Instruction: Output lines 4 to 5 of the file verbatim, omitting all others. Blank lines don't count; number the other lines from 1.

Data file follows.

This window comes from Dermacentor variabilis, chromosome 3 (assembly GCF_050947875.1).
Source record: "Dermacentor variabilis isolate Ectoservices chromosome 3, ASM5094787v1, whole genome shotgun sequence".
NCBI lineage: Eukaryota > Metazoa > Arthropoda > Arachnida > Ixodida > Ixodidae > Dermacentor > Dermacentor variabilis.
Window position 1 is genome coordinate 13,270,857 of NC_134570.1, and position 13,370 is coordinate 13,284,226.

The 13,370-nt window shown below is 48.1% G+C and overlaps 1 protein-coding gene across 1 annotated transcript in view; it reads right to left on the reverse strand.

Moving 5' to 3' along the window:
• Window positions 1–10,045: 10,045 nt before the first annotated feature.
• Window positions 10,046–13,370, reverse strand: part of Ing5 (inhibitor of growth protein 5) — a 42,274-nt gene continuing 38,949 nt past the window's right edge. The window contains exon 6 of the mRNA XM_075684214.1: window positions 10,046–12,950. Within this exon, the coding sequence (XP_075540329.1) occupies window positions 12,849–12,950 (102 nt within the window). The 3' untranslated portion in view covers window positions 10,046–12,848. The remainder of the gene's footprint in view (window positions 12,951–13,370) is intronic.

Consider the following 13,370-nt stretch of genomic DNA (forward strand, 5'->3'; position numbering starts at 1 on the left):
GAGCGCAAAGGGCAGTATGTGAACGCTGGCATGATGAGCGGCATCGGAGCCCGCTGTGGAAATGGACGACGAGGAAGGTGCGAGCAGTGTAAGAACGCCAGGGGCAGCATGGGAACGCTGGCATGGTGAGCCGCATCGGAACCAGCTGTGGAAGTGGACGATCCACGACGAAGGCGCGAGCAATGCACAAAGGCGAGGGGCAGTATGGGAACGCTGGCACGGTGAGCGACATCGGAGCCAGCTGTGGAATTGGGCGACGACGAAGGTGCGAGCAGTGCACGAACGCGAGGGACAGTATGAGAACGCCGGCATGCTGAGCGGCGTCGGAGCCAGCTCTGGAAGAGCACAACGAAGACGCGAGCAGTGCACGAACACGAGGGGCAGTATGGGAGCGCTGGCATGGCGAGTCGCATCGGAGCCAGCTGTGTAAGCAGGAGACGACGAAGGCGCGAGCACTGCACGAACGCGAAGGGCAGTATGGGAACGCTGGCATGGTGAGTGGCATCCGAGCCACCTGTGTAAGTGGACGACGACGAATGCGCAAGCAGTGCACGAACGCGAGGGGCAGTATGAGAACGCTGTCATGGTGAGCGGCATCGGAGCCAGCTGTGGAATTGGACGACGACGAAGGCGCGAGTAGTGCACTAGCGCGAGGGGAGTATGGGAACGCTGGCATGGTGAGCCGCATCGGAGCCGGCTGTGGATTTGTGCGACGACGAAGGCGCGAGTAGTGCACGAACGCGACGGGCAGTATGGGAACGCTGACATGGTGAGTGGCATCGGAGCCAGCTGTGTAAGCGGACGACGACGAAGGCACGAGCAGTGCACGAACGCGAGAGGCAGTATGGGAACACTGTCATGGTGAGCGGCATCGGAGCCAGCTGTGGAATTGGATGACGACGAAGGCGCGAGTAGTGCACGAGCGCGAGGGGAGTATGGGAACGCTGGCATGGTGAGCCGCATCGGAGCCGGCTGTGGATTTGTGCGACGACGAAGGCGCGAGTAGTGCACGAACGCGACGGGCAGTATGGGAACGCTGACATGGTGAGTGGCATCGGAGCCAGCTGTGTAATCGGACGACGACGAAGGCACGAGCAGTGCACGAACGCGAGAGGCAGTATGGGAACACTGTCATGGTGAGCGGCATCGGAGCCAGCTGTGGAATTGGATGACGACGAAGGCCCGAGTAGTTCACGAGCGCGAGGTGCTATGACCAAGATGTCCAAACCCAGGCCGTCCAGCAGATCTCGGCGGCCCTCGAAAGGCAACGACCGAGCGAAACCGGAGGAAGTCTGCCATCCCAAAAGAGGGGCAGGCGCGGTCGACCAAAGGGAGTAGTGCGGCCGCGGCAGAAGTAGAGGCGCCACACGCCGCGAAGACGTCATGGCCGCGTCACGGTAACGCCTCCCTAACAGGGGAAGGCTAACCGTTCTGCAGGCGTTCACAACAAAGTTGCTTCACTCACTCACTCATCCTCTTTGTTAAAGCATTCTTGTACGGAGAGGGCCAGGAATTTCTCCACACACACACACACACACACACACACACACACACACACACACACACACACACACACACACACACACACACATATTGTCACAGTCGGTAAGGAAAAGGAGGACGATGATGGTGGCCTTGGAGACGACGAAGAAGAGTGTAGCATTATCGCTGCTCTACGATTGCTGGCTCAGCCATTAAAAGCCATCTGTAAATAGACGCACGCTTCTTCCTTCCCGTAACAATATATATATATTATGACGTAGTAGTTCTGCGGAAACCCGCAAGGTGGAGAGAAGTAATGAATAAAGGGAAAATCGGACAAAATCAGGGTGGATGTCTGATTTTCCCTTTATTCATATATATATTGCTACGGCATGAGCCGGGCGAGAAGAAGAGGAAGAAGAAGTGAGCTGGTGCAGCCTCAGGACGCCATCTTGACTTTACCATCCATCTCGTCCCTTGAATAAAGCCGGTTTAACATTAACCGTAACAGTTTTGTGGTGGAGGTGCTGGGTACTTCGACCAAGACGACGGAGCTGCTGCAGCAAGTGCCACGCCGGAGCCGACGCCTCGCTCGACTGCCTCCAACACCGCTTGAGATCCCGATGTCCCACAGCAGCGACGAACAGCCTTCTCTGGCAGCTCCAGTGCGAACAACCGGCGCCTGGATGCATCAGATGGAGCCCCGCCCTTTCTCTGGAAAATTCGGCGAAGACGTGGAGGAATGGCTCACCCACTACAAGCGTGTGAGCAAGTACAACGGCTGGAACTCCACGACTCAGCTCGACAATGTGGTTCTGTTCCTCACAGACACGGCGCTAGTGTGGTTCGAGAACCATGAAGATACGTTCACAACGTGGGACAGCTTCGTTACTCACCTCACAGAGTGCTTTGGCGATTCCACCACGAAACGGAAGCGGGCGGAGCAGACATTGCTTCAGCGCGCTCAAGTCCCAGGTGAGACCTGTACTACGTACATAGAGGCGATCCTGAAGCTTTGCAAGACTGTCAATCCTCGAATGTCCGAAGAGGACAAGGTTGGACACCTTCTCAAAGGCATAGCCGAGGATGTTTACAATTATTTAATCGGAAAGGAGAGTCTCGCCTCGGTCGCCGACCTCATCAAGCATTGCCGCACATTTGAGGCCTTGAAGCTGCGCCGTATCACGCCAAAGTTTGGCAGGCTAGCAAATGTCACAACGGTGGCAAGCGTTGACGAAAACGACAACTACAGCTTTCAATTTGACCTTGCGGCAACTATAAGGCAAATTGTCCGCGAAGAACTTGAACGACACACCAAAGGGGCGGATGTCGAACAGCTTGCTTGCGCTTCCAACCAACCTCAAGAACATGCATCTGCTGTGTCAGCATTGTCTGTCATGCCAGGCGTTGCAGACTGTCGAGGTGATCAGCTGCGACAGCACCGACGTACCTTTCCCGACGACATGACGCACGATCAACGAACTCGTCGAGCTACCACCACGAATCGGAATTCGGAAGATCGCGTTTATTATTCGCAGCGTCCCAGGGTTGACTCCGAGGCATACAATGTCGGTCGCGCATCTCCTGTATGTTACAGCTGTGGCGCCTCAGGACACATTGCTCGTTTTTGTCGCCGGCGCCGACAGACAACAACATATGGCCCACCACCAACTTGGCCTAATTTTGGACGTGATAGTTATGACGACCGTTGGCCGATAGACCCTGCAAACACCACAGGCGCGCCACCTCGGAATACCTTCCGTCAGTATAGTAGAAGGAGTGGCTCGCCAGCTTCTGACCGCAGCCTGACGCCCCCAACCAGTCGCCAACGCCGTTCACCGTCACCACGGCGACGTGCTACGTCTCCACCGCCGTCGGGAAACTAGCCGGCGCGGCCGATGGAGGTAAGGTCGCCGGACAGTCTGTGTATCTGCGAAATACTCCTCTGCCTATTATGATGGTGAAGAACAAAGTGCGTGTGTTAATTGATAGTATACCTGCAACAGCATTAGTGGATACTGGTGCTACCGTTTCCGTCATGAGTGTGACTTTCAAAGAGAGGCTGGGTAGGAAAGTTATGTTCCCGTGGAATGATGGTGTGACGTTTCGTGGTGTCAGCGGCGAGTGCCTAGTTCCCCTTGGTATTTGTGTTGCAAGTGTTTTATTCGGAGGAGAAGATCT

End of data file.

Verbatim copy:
Window position 1 is genome coordinate 13,270,857 of NC_134570.1, and position 13,370 is coordinate 13,284,226.

The 13,370-nt window shown below is 48.1% G+C and overlaps 1 protein-coding gene across 1 annotated transcript in view; it reads right to left on the reverse strand.